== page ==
Elon Musk Ponders Renaming Mars Colonial Transporter as Crew Dragon Slips

Elon Musk has began to tease a talk he is set to give on Sept. 27 in which he is to reveal his plans for sending people to Mars. Musk will deliver his talk, titled “Making Humans a Multi-planetary Species,” during the International Astronautical Congress in Guadalajara, Mexico. According to the program

Elon Musk will discuss the long-term technical challenges that need to be solved to support the creation of a permanent, self-sustaining human presence on Mars. The technical presentation will focus on potential architectures for colonizing the Red Planet that industry, government and the scientific community can collaborate on in the years ahead.

While Musk toys with what to rename the Mars Colonial Transporter, NASA’s Commercial Crew Program celebrated a somewhat less than joyful anniversary on Friday. It was two years ago that the space agency awarded contracts to Boeing and Musk’s SpaceX to build and flight test vehicles to transport astronauts to the International Space Station (ISS).

Under SpaceX’s original schedule, the first Crew Dragon flight test without astronauts aboard was scheduled for March 2016. A flight with a crew on board would have been flown in October 2016.

SpaceX has not announced a new schedule. However, SpaceflightNow.com launch schedule page has the first flight without a crew occurring in July 2017. If that is accurate, it means SpaceX’s Crew Dragon schedule has slipped 16 months in the 24 months since the contract was awarded.

A successful flight to ISS with a crew would follow several months later after the automated flight. Crew Dragon would then undergo certification review before beginning commercial crew flights to the space station.

Meanwhile, Boeing has experienced schedule slips as well. The company’s Flight Test Readiness Review, which would precede an automated orbital flight by the CST-100 Starliner, has slipped seven months from January to August 2017, according to a NASA Office of Inspector General (IG) report released earlier this month. The readiness review for the crew flight has slipped from April to November 2017.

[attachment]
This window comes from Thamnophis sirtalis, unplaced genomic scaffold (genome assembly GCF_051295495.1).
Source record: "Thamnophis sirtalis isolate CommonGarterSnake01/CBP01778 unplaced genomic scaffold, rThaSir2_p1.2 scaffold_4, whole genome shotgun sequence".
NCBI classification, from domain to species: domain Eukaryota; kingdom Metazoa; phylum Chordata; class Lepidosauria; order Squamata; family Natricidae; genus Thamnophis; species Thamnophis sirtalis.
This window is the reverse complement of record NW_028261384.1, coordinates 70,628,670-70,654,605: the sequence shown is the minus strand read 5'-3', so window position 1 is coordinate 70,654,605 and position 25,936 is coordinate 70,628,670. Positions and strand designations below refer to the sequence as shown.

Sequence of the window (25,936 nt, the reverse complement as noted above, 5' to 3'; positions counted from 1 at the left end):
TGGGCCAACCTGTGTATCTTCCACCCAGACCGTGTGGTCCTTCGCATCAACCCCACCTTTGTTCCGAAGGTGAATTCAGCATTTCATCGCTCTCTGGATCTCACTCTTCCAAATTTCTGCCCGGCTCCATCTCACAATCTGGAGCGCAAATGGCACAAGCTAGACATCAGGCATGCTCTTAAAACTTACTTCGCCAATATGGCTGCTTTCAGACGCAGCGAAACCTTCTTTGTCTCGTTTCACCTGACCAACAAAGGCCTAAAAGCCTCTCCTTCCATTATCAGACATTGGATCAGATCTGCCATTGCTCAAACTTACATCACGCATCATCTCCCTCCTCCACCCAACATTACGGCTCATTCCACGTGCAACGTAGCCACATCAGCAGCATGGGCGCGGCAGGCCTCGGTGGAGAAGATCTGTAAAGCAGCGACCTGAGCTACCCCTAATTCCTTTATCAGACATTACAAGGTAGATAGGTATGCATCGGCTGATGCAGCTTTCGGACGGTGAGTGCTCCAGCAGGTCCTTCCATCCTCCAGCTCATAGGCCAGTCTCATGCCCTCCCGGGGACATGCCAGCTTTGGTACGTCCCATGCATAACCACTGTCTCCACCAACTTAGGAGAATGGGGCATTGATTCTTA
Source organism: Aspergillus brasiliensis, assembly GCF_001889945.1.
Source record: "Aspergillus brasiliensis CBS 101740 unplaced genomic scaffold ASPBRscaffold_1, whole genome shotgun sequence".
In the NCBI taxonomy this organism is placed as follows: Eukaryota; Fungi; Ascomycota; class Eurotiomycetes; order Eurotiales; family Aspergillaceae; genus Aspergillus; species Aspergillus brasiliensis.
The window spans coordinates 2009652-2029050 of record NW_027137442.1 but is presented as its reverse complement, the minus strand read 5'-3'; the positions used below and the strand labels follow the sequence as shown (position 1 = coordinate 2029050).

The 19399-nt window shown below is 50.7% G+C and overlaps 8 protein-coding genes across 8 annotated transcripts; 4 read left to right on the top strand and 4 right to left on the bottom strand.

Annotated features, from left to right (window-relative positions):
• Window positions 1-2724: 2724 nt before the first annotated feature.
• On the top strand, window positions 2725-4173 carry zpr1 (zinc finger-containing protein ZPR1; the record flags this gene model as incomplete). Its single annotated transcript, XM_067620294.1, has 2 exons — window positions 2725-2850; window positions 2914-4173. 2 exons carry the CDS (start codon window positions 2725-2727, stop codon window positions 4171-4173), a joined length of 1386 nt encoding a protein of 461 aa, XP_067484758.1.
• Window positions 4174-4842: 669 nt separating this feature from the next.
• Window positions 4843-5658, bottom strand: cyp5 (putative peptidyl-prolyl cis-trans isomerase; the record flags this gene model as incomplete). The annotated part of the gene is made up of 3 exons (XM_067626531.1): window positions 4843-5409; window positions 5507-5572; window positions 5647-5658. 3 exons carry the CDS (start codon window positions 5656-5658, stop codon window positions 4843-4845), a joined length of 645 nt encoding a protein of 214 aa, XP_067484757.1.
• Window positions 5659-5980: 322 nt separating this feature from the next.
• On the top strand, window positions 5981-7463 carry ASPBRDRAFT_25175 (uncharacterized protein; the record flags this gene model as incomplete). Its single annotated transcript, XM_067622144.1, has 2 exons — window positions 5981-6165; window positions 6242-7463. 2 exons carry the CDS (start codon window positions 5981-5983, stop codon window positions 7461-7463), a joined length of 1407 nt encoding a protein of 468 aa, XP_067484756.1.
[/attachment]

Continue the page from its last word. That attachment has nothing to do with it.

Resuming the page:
The IG report said Boeing and SpaceX are experiencing technical challenges in building their crew vehicles. The audit concluded that the first commercial flight to the space station was unlikely to take place before the end of 2018.

Editor’s Note: I was remiss in not explaining that the IG also found significant delays on the NASA side in  reviewing commercial crew hazard reports from the two companies.


  • Tether and spin up to a full gee. The mass budget to spin up the tangential velocity of the system is minuscule — something like 0.04 km/sec. I think that a Hohmann back would also be 1.29 years which is about what Polyakov spent in zero gee.

  • Polyakov spent 1.20 years in zero gee on a single mission.

  • mlc449

    Really?! There are more important and pressing issues to be getting angry over.

  • mlc449

    Meh. Bland. Boring. Something Congress would come up with.

  • Michael Vaicaitis

    So this would be a minimum of 2.6 years?, assuming they didn’t loiter a Ceres – although a stop to land a refuel would be useful.

  • Hug Doug

    If the fairing hasn’t been lit up yet, then how did the light travel the ~3 miles from the rocket to the camera, but somehow neglected the ~20 feet from the middle of the 2nd stage to the fairing?